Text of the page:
Sunday, May 20, 2007
Richelle showed us some fabulous work by Year 12 German Language students, one of whom had composed and sung his own work on what it was like to live in Australia in German!. He had then sent this mp3 file to his German host family to critique and then improved it. This really showed the power of podcasting in the classroom. Richelle also told us about a program called Breakfast bytes, which was a program for teachers in her school to learn about podcasting over a (catered) breakfast which worked so well that she ran it twice. One feature of this was that she sent out the invitations to the staff by a sound file she had recorded.
Richelle demonstrated how simple it was to record podcasts using an iPod (or any mp3player) with a Micro Memo recorder to plug in to the iPod. There were lots more ideas such as when students are on an excursion they can record their impressions of what they are seeing to later turn into a podcast summarising their learning.
One idea I got from this session that I want to try is getting my Year 7 students to make a radio show, writing the scripts in pairs on things that interest them that they have done some research on (or possibly interviews with friends or family) and recording them. I still need to think some more about how to do this.
I also want to introduce the concept to my Year 12s in the next week, as they are doing their orals outside of class time and preparing to write an essay on one of the two texts they have studied so far. I would like them to work in pairs on their chosen text and interview each other on aspects of the text, record these and put them up as podcasts which would be useful for revision at the end of the year.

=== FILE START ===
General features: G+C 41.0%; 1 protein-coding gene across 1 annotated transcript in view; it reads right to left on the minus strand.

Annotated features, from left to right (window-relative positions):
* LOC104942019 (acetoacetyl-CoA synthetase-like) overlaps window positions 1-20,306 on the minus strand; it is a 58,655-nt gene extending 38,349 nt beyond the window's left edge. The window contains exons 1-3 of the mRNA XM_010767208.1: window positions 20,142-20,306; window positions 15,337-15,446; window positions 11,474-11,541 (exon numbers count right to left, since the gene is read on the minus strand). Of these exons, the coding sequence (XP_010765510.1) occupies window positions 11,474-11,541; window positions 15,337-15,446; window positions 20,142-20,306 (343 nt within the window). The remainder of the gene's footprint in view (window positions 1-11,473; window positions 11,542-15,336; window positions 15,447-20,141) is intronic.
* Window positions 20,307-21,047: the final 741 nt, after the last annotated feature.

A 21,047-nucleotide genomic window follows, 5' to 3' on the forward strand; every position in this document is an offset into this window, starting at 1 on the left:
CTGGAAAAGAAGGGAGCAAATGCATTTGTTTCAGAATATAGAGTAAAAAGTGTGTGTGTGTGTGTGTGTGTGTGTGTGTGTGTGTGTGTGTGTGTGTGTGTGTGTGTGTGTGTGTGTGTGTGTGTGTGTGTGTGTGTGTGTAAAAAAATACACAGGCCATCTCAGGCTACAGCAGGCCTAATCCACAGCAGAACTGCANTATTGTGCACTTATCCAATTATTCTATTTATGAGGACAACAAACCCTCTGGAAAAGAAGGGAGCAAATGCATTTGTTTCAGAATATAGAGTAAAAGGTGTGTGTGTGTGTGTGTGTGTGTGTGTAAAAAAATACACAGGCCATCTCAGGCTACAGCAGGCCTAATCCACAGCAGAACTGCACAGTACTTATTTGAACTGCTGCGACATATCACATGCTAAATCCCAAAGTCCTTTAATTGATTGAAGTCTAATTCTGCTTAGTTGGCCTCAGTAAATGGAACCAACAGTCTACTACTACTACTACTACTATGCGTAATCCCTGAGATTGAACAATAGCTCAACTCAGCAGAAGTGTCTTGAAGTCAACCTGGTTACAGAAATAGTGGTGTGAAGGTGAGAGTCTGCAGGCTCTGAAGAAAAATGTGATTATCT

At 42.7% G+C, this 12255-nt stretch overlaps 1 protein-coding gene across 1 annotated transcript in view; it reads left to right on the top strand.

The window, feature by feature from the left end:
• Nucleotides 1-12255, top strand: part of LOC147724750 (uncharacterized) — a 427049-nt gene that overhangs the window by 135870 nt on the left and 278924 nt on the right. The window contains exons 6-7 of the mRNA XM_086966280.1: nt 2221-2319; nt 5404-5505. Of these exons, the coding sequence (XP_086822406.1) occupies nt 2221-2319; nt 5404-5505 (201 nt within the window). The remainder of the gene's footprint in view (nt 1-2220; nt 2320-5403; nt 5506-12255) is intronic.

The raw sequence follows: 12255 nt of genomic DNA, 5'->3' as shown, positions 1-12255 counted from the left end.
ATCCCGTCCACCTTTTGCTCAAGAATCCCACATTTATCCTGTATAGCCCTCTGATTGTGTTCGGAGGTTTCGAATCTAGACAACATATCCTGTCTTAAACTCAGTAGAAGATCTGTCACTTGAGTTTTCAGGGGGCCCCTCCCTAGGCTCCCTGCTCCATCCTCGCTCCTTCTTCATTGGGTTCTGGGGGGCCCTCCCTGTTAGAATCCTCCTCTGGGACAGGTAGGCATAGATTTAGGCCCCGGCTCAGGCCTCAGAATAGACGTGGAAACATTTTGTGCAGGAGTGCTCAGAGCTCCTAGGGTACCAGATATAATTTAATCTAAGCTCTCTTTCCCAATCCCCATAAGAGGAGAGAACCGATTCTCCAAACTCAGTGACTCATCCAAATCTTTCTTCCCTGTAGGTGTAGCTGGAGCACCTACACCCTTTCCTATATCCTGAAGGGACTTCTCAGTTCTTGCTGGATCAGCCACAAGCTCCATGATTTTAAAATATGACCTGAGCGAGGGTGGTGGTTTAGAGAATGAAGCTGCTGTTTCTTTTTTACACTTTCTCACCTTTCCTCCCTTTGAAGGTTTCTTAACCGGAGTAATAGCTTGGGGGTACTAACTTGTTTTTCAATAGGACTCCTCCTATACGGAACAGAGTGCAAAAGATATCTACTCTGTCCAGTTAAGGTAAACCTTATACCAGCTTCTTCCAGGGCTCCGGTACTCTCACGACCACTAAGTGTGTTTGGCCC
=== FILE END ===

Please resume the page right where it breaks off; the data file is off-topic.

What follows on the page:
Thursday, May 10, 2007
It was great to hear the students around the room saying, “What did you get for q? “What about ambition for A?”, having students both ask and answer the questions of each other. To produce a useful list for revision was a really collaborative effort and I loved using it. It might have helped that we were in the computer room and could perform a search of the play script online.
This activity both surfaced knowledge the students already had and created new knowledge for the students. A worthwhile activity on many counts. Thanks to Graham and his colleagues. (I just heard one say, "Use 'yearn'," and the response: “how do you spell that?”) Most of the students are now back from the injections and we will now continue to read the play.
Wednesday, May 09, 2007